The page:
Washington, is a person I listened to for many years, and for whom I have a
vast respect. I heard her talk at the Cosmos Club one evening - and she is as
captivating in person as she is on the air. However, the book made me very
uncomfortable. The author, a blue-eyed blond born in Washington, D.C. had
Arabic parents. Her mother, in today's terms, abused her both physically and
psychologically, leaving deep scars that she is aware of today. She never felt
at home in the Arabic community, yet married a man in that community. The
marriage ended in divorce - another trauma. She tells of her traumas, her
extensive - ongoing - psychotherapy, her breaking into the radio biz to find
her own voice , her second marriage that has had very great ups and downs, and
finally her most recent problem with her voice, a physiological one, not a
figurative one. She details her gradual recognition in talk radio, and her
progress toward premier status in that world. In a very large sense it is an
uplifting story - the woman has won out over tremendous problems. But her
recounting of the ghastly problems made me uncomfortable. I think I would have
preferred to remain in ignorance of her vast emotional problems. Uplifting
-but certainly not cheerful!
Rehm,D.; Finding My Voice;$24;246pp;Alfred A. Knopf;NY;1999; ISBN: 0-375-

Code To Zero; Ken Follett
    Another zinger by Follett - suspense, action, mystery,etc. The focal
point is the Army's planned launch of EXPLORER1 from Cape Canaveral, in 1958
-an attempt to put the first US satellite in orbit. The Navy's VANGUARD
satellite had failed. Now it was up to the Army to show that the USA could
match the Russian's SPUTNIK. When the story begins, the countdown has begun
-but the opening locale is not Launch Pad 26B. It is the men's room in
Washington's Union Station. A man recovers consciousness on the floor - and
finds that he does not know who he is, or where he is, or how he got there.
Another person on the floor awakens, and tells the amnesiac that he is a bum,
and his name is Luke - they are both street people. Luke's image in the mirror
is - indeed - that of a bum. The story is of Luke's attempt to find out who he
is, and how he lost his memory. Others attempt to secretly thwart his efforts
- Luke's memory must stay absent. Luke realizes someone is meddling with his
efforts, and essentially goes on the run. He ultimately encounters, again,
three people with whom he had been intimate friends years ago - one of them is
his current wife! Gradually it appears that Luke knows some crucial secret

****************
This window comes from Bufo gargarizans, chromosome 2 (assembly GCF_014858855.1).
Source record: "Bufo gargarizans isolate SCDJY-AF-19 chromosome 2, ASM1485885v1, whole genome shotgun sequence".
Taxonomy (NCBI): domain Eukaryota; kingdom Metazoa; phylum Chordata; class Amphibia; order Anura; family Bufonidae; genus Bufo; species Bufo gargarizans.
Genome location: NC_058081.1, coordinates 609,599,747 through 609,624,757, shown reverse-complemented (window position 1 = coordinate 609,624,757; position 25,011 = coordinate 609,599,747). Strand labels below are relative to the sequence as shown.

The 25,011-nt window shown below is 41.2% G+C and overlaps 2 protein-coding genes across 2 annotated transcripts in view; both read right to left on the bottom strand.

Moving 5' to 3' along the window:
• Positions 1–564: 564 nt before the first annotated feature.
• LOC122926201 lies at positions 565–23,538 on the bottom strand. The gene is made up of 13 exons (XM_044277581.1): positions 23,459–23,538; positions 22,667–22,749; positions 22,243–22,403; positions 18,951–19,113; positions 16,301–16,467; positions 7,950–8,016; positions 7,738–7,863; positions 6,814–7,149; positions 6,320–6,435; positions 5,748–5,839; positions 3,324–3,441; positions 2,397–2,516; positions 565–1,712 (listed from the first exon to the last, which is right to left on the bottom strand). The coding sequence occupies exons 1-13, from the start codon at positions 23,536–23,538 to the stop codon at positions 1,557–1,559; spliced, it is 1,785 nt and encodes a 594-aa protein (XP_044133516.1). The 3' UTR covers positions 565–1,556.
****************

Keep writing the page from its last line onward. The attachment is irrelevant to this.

about the upcoming EXPLORER1 launch, and his life is increasingly in danger.
The four old-time friends weave in and out of the story as the pace increases,
and the villains are gradually revealed - as is the secret! And on the secret
cdepends the fate of the satellite launch which is approaching inexorably as
the story progresses. The story is told with extensive flashbacks - so the
reader is advised to note if the first chapter page shows a date - the date of
the activities to be described. No date means you are in the present. That
style I find to be a choppy one; the reader is yanked back and forth in time,
and that I find somewhat irritating. Still: it is a very good yarn. Note the
historical note on the frontispiece; the real events are neatly folded into
Follett's tale.

NOTE: The story brought back memories. I was on the range, and watched
through a telescope the Navy's VANGUARD topple over and burn on the pad. Those
of us in the VANGUARD program were devastated by the failure, and bitter when
we found that the Army's Werner Von Braun, had bootlegged a parallel satellite
program, without the knowledge or approval of anyone. That was the EXPLORER1
program. It was a success, and Von Braun's illegal operations were forgot;
appropriately, I now think, because the US reputation was saved, publicly at
least. However, the unimpressed foreign technical world was tremendously
amused that it took the Army's "de-Nazified" Germans to do the job!
Follett,K.; Code To Zero;$26.95;356pp;Penguin Group;NY;2000;ISBN:0-525-94563-6

Shattered; Dick Francis
    Another formulaic but good yarn. The first-person protagonist is a
glassblower(!). He is friends with a jockey, and at the beginning of the book,